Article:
Canada’s telecom regulator has put out a call for comments on the reconsideration of a decision made earlier this year that has the potential to effectively mandate Wi-Fi-first mobile virtual network operators (MVNOs).
The Canadian Radio-television and Telecommunications Commission is accepting comments on the subject until September 8th, 2017, inviting interested parties to weigh in on what constitutes a ‘home network’ for the purposes of this decision, and specifically whether Wi-Fi could be included in the definition of a home network.
If Wi-Fi is eventually included in the definition — which runs counter to current policy promoting investment in facilities — the result might be the opening of an entirely new Wi-Fi-first MVNO market in Canada.
As it stands, the March decision (Telecom Decision 2017-56) sews up a loophole that allowed Wi-Fi-first MVNO Sugar Mobile to operate in all areas of the country.
The order to reconsider the decision came in early June, courtesy of Minister of Innovation, Science and Economic Development (ISED) Navdeep Bains.
Bains stated that the decision “does not benefit Canadians,” and cited the need to lower Canada’s notoriously high wireless prices as impetus for the shift. He noted that Wi-Fi-first MVNOs in the U.S. offer service for as little as $15 USD per month.
MVNOs sell mobile phone service by wholesale purchasing the use of another company’s existing infrastructure and then reselling service at generally lower rates.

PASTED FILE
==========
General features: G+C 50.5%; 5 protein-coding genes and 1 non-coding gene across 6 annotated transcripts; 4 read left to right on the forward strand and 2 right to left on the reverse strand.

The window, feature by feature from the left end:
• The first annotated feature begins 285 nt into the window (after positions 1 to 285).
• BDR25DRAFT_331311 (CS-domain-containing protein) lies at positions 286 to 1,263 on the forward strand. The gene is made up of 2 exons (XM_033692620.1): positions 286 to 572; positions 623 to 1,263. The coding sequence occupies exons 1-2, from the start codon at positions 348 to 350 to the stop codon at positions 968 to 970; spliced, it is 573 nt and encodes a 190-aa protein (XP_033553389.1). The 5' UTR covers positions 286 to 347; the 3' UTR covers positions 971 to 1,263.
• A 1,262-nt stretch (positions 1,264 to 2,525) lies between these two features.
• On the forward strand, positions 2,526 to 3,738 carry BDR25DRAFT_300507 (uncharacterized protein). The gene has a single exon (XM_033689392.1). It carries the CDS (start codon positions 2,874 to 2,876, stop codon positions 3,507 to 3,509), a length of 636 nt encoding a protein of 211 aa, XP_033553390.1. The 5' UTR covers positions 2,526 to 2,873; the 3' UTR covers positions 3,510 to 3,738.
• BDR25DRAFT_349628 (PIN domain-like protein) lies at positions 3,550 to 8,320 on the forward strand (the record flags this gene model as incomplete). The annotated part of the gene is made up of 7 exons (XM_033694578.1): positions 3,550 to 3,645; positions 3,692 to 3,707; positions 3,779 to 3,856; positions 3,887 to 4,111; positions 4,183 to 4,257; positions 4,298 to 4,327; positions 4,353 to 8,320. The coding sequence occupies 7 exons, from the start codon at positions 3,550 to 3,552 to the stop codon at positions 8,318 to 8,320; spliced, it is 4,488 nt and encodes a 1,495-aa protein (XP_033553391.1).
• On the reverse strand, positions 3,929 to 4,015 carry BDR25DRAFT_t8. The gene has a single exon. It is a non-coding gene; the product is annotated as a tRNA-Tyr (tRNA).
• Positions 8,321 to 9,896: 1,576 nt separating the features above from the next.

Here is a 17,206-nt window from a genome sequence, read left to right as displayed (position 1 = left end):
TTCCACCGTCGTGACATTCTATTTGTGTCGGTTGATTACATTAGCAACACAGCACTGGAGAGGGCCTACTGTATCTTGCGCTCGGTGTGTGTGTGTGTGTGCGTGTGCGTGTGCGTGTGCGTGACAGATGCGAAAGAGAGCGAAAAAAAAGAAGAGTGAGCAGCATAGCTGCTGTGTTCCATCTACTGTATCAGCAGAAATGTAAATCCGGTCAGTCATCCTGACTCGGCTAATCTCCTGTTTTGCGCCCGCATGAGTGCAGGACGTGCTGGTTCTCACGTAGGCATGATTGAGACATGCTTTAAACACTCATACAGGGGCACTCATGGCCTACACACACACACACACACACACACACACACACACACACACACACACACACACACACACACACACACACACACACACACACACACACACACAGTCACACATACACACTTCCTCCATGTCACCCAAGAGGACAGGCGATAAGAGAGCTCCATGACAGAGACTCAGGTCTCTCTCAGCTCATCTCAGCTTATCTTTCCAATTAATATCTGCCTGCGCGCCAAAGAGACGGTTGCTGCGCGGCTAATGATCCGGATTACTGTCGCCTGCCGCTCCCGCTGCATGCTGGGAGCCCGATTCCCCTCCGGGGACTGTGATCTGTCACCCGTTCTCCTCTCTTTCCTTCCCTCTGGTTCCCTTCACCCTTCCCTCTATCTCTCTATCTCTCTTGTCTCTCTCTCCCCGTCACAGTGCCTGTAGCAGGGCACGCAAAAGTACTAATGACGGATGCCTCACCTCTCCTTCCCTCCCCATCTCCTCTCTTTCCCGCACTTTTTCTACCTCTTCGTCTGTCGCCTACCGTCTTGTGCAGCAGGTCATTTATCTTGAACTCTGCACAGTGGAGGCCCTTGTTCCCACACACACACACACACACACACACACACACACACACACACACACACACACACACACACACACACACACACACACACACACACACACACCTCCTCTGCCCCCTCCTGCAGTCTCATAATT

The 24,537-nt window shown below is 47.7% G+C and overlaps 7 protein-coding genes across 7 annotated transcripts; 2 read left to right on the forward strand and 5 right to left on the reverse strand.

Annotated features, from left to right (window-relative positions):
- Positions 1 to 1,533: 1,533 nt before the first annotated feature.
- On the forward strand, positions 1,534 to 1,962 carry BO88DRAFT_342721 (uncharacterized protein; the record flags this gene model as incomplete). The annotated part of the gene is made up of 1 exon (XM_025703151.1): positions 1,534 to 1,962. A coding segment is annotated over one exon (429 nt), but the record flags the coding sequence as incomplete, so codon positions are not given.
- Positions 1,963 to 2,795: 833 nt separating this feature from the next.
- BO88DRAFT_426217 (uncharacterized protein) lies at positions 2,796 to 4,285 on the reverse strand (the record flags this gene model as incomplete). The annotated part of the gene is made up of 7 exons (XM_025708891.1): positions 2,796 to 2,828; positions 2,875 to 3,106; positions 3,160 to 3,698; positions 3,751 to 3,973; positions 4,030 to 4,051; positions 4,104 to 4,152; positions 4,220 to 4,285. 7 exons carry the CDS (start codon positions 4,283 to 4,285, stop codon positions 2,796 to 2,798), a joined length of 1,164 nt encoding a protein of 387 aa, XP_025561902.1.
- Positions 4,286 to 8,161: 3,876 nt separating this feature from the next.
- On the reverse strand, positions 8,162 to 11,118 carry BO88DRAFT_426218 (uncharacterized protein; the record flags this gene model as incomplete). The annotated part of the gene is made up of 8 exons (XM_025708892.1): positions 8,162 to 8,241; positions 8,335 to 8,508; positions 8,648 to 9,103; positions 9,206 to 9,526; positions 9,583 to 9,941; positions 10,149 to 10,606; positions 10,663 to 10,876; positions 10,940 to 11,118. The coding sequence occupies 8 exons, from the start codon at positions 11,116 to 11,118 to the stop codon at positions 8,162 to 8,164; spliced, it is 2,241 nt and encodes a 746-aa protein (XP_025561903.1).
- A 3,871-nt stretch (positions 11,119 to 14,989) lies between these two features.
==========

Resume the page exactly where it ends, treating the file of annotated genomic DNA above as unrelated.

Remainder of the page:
MVNOs are not a market force in Canada due to the fact that the CRTC does not compel carriers to sell network use to providers that don’t build their own infrastructure.
This reconsideration may serve as a foothold into mandating that access through wholesale mobile roaming, just as Sugar Mobile became a ‘backdoor’ MVNO through the use of its sibling brand Ice Wireless’ roaming agreement with Rogers.
Sugar used its wholesale roaming agreement to provide fall-back wireless service to customers when not in its Northern home network, though its service was marketed and sold to Canadians outside of its Northern footprint.
After receiving complaints from Rogers, the CRTC moved to disallow Sugar customers from using Rogers roaming network as a primary source of service for its customers, noting that it went against its previous decision not to mandate MVNO access to the incumbents’ networks.
The CRTC has been directed to complete its reconsideration by no later than March 31st, 2018.